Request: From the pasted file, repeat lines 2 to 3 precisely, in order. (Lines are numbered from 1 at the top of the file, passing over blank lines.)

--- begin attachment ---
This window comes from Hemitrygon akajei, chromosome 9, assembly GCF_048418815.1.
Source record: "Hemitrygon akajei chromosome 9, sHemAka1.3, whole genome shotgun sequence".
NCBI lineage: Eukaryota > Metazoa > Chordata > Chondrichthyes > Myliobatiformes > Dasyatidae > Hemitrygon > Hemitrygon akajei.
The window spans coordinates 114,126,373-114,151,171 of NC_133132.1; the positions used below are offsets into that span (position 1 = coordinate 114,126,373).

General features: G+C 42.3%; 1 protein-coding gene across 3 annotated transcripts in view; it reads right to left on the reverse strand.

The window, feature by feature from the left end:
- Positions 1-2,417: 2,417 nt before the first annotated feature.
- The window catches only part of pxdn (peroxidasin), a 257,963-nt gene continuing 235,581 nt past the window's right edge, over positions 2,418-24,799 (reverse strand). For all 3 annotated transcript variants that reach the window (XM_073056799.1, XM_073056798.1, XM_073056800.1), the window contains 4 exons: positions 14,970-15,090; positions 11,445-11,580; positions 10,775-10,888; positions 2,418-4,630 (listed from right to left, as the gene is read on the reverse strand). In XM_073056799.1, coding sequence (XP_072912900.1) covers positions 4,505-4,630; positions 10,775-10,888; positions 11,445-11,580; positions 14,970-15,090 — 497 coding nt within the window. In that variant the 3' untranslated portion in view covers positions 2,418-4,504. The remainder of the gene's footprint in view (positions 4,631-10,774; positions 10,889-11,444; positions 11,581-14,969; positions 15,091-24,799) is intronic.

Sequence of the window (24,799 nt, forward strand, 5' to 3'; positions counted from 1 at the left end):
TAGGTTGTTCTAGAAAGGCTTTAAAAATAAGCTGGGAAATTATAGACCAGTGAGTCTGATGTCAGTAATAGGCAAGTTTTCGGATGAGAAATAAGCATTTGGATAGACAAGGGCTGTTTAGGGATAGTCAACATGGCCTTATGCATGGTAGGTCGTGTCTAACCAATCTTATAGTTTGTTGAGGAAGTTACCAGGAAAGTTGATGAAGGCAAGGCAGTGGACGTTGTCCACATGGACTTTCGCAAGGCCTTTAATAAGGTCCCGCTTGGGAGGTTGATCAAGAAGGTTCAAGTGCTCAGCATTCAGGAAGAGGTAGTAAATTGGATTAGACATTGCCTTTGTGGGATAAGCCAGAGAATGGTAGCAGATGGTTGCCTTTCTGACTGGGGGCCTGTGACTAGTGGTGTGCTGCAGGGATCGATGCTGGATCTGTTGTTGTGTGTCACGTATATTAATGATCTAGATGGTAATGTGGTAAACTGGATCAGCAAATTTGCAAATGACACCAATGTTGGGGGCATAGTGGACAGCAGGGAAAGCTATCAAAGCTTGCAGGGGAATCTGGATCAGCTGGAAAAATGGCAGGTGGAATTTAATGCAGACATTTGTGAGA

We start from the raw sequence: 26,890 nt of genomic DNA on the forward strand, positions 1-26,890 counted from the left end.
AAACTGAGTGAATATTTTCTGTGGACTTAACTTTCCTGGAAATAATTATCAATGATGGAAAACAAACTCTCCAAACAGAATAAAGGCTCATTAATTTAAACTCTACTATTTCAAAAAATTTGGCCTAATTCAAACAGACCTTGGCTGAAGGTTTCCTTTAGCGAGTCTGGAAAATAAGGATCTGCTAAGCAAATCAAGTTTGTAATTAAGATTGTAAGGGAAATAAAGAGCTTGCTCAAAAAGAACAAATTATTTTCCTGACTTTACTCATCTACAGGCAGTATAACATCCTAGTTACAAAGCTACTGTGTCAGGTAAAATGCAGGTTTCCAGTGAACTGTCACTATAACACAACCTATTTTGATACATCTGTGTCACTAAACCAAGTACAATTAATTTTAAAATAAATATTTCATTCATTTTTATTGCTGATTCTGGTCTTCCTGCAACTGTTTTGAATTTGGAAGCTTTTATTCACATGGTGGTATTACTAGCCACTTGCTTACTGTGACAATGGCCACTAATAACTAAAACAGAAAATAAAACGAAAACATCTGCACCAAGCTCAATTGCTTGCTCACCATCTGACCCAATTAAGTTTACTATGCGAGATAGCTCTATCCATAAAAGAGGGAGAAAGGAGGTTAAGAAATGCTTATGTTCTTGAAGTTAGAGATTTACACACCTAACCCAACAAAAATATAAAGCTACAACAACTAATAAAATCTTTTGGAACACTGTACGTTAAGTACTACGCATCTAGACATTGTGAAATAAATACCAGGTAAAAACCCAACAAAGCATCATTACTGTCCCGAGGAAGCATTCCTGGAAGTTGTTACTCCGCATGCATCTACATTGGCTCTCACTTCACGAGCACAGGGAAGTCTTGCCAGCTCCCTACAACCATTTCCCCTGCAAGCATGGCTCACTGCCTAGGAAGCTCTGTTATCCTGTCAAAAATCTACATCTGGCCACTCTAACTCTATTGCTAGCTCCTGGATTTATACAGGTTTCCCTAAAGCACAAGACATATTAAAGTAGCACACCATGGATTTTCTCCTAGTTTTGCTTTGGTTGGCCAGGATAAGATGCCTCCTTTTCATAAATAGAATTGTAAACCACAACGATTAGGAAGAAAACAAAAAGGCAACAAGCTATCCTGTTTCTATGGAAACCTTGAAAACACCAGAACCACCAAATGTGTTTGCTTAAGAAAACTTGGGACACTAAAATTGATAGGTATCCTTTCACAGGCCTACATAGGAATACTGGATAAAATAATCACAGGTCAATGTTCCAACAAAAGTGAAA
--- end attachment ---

Source record: "Hemitrygon akajei chromosome 9, sHemAka1.3, whole genome shotgun sequence".
NCBI lineage: Eukaryota > Metazoa > Chordata > Chondrichthyes > Myliobatiformes > Dasyatidae > Hemitrygon > Hemitrygon akajei.